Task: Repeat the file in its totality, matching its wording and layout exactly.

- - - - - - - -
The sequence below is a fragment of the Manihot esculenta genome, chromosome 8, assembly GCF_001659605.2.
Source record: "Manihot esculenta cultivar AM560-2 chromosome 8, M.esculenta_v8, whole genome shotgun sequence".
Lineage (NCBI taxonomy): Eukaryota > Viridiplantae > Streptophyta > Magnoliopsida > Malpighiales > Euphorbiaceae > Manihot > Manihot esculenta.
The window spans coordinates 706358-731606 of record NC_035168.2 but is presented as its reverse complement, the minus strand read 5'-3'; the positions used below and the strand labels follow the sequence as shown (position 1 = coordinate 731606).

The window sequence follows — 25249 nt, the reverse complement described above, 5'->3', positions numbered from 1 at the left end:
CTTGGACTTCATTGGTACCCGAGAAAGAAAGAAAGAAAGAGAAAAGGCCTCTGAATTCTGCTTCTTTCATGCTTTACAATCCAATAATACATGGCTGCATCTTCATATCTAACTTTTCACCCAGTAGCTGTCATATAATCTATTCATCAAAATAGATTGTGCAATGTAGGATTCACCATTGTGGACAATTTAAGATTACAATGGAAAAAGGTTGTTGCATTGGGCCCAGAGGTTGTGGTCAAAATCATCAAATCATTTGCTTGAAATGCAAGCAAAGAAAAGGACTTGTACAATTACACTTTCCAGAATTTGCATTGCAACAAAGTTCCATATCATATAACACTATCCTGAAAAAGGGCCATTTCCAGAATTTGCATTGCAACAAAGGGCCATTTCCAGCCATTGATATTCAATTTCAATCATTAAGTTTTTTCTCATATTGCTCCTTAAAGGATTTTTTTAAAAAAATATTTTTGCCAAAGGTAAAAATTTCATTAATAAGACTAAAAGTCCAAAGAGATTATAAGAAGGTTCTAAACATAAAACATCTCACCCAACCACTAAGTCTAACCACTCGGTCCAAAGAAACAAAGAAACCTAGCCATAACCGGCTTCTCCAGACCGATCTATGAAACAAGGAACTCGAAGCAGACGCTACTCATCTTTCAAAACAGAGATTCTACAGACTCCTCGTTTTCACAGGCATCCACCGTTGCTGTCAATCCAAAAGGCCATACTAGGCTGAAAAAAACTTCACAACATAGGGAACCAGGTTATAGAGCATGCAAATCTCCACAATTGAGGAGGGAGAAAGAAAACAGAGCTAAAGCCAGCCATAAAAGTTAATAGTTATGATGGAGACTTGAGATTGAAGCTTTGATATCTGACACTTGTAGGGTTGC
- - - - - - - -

The sequence below is a fragment of the Manihot esculenta genome, chromosome 8, assembly GCF_001659605.2.
Source record: "Manihot esculenta cultivar AM560-2 chromosome 8, M.esculenta_v8, whole genome shotgun sequence".
Lineage (NCBI taxonomy): Eukaryota > Viridiplantae > Streptophyta > Magnoliopsida > Malpighiales > Euphorbiaceae > Manihot > Manihot esculenta.
The window spans coordinates 706358-731606 of record NC_035168.2 but is presented as its reverse complement, the minus strand read 5'-3'; the positions used below and the strand labels follow the sequence as shown (position 1 = coordinate 731606).

The window sequence follows — 25249 nt, the reverse complement described above, 5'->3', positions numbered from 1 at the left end:
CTTGGACTTCATTGGTACCCGAGAAAGAAAGAAAGAAAGAGAAAAGGCCTCTGAATTCTGCTTCTTTCATGCTTTACAATCCAATAATACATGGCTGCATCTTCATATCTAACTTTTCACCCAGTAGCTGTCATATAATCTATTCATCAAAATAGATTGTGCAATGTAGGATTCACCATTGTGGACAATTTAAGATTACAATGGAAAAAGGTTGTTGCATTGGGCCCAGAGGTTGTGGTCAAAATCATCAAATCATTTGCTTGAAATGCAAGCAAAGAAAAGGACTTGTACAATTACACTTTCCAGAATTTGCATTGCAACAAAGTTCCATATCATATAACACTATCCTGAAAAAGGGCCATTTCCAGAATTTGCATTGCAACAAAGGGCCATTTCCAGCCATTGATATTCAATTTCAATCATTAAGTTTTTTCTCATATTGCTCCTTAAAGGATTTTTTTAAAAAAATATTTTTGCCAAAGGTAAAAATTTCATTAATAAGACTAAAAGTCCAAAGAGATTATAAGAAGGTTCTAAACATAAAACATCTCACCCAACCACTAAGTCTAACCACTCGGTCCAAAGAAACAAAGAAACCTAGCCATAACCGGCTTCTCCAGACCGATCTATGAAACAAGGAACTCGAAGCAGACGCTACTCATCTTTCAAAACAGAGATTCTACAGACTCCTCGTTTTCACAGGCATCCACCGTTGCTGTCAATCCAAAAGGCCATACTAGGCTGAAAAAAACTTCACAACATAGGGAACCAGGTTATAGAGCATGCAAATCTCCACAATTGAGGAGGGAGAAAGAAAACAGAGCTAAAGCCAGCCATAAAAGTTAATAGTTATGATGGAGACTTGAGATTGAAGCTTTGATATCTGACACTTGTAGGGTTGC